GENERAL PRINCIPLES OF GERIATRIC PALLIATIVE CARE
Most serious illness occurs in adults aged 65 years and older. These illnesses are often characterized by their chronic nature, high prevalence of untreated symptoms, progressive physical and functional decline, and extensive family caregiver needs. Geriatric palliative care integrates the core competencies of these specialized fields of medicine with a goal of improving the care and enhancing the quality of life of these older adults living with serious illness. These competencies include high-quality symptom management, coordination of care, clear communication about medical conditions, matching a patient’s goals of care with the appropriate treatments, and family and caregiver support.
Specialty palliative care is provided by an interdisciplinary team including physicians, nurses, social workers, chaplains, and other individuals with expertise in palliative medicine. This model of care is patient and family centered, honoring patient and family values and preferences through a process of shared decision making. It also recognizes and attempts to address the complex multidimensional needs of patients and their families, including social, psychological/emotional, spiritual, and medical aspects (Figure 22–1).
The interdisciplinary model of care. This figure illustrates how core members of the palliative care team work together to meet the needs of the patient and family.
Palliative care can be provided for any serious illness, at any stage, concurrently with life-prolonging treatments and is not prognosis dependent. Studies consistently demonstrate that palliative care can improve outcomes across diverse health care settings, including better pain management, reduced hospital utilization, and greater family satisfaction.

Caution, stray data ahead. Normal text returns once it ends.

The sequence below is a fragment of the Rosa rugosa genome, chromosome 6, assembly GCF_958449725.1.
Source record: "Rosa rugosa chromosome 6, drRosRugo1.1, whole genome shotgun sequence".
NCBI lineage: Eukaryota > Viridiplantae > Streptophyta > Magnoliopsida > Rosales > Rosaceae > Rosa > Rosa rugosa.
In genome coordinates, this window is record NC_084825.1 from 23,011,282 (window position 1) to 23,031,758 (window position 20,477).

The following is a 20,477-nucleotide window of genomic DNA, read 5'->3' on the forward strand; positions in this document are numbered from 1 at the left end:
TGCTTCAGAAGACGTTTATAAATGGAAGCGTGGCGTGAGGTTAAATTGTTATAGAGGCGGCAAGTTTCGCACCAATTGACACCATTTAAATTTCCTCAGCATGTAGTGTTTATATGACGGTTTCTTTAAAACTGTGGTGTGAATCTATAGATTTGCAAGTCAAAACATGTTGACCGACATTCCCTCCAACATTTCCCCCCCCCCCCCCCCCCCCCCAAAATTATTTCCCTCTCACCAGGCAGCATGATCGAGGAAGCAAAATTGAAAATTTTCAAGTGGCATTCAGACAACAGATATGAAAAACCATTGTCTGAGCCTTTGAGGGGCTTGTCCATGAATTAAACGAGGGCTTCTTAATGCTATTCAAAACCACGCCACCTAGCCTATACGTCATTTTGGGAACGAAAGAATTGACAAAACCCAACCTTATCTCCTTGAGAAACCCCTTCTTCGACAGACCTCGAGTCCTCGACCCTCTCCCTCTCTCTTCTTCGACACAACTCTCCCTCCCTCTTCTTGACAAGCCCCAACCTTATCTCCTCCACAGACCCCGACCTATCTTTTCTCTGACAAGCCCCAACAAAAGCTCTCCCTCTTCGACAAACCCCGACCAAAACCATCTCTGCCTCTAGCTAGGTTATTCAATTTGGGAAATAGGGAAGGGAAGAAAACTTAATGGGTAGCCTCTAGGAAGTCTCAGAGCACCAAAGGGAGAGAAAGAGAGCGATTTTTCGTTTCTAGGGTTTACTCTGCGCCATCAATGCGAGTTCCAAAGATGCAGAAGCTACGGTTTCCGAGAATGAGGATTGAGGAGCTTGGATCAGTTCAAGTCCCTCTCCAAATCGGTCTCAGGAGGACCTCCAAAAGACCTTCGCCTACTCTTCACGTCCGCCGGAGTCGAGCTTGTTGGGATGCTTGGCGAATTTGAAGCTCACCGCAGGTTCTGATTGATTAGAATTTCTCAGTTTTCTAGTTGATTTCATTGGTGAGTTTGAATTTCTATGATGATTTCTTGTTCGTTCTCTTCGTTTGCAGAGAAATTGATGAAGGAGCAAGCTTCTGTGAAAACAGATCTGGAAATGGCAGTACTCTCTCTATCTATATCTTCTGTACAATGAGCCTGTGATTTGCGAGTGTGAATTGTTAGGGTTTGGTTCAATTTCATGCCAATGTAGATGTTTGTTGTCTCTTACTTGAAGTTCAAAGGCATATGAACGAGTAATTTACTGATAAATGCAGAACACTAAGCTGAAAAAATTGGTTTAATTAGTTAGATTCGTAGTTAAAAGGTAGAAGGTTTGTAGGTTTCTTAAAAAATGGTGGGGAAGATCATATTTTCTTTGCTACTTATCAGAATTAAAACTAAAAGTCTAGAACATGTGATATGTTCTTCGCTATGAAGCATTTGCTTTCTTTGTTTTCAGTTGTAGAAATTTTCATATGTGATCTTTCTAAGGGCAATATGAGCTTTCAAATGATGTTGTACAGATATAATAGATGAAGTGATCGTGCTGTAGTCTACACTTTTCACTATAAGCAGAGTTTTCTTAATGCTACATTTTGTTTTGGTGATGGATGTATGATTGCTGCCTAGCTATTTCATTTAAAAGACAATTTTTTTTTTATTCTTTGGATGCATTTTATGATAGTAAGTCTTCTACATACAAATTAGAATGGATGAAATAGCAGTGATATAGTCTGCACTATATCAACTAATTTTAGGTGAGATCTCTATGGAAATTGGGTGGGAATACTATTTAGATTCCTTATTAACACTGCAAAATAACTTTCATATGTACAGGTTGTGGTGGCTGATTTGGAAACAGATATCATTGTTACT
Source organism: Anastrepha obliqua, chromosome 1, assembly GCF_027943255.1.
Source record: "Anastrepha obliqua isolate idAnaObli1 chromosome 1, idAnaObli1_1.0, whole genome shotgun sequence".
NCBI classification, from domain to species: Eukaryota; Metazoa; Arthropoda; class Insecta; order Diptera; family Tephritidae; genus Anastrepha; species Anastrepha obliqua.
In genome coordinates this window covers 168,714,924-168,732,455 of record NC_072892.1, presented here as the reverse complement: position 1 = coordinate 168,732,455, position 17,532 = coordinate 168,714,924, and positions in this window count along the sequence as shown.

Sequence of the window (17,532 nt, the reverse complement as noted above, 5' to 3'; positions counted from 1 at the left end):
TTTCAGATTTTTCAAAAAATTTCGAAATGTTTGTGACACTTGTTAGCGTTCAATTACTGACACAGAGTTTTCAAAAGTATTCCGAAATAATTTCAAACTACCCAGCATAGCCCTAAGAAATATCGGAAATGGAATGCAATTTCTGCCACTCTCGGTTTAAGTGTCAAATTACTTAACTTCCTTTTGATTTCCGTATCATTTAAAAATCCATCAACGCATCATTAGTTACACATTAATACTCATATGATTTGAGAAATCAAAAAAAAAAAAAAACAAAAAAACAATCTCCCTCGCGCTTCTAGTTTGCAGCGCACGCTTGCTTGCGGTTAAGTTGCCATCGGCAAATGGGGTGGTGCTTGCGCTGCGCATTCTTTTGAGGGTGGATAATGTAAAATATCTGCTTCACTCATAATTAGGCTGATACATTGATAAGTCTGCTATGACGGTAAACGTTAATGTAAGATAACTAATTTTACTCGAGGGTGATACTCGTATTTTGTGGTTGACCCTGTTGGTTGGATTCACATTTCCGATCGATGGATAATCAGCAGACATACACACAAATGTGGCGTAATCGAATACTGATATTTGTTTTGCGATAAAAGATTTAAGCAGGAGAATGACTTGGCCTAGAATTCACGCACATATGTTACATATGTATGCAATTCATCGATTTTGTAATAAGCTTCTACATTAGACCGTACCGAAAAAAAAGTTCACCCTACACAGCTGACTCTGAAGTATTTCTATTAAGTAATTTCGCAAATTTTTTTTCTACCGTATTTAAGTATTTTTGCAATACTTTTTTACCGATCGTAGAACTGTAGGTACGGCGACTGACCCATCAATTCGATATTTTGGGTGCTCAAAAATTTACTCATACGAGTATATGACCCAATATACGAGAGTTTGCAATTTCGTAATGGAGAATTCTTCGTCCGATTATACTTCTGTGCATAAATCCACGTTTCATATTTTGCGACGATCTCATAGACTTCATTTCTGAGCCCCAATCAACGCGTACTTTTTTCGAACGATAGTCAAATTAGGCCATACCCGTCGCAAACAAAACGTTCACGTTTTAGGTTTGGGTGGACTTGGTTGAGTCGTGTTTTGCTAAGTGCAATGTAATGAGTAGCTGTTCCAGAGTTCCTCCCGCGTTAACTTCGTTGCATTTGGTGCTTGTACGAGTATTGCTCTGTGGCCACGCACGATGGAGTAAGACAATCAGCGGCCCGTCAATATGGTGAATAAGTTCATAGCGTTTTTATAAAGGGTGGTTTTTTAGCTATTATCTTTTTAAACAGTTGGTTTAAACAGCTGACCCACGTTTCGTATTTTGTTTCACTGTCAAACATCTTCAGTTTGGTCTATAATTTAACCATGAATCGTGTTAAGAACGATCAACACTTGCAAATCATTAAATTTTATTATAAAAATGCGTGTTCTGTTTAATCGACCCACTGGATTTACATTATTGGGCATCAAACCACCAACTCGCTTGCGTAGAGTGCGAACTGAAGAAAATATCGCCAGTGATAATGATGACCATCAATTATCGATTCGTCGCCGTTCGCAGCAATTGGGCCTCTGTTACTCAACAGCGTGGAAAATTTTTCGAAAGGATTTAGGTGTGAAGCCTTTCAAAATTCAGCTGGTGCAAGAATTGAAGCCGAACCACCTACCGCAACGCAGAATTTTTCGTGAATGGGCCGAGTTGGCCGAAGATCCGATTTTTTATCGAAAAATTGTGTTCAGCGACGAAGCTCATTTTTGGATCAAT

Hospice care is a form of palliative care for patients with limited life expectancy who meet certain conditions formalized under the Hospice Medicare Benefit. Hospice care provides medical, psychological, and spiritual support to the patient and family at the end of life. Under the Medicare Hospice Benefit, a patient is eligible for hospice care when a patient has an estimated prognosis of 6 months or less if the illness progresses as expected. When enrolling in hospice, the patient’s treatment priorities should focus on alleviating symptoms and prioritizing comfort. Older adults with multiple chronic conditions are often not offered hospice even though it might be beneficial, because prognostication is more difficult in this population (see Chapter 4, “Goals of Care & Consideration of Prognosis”). When admitted to hospice, the hospice agency is required to provide services that are reasonable and necessary for management of terminal illness and related conditions, including physician and nursing visits, medications, medical equipment and supplies, and counseling. Hospice care is usually delivered in the patient’s home or current place of residence, such as a nursing home or assisted-living community.
CHALLENGES TO PROVIDING PALLIATIVE CARE IN LONG-TERM CARE SETTINGS
Nearly 25% of deaths in the United States occur ...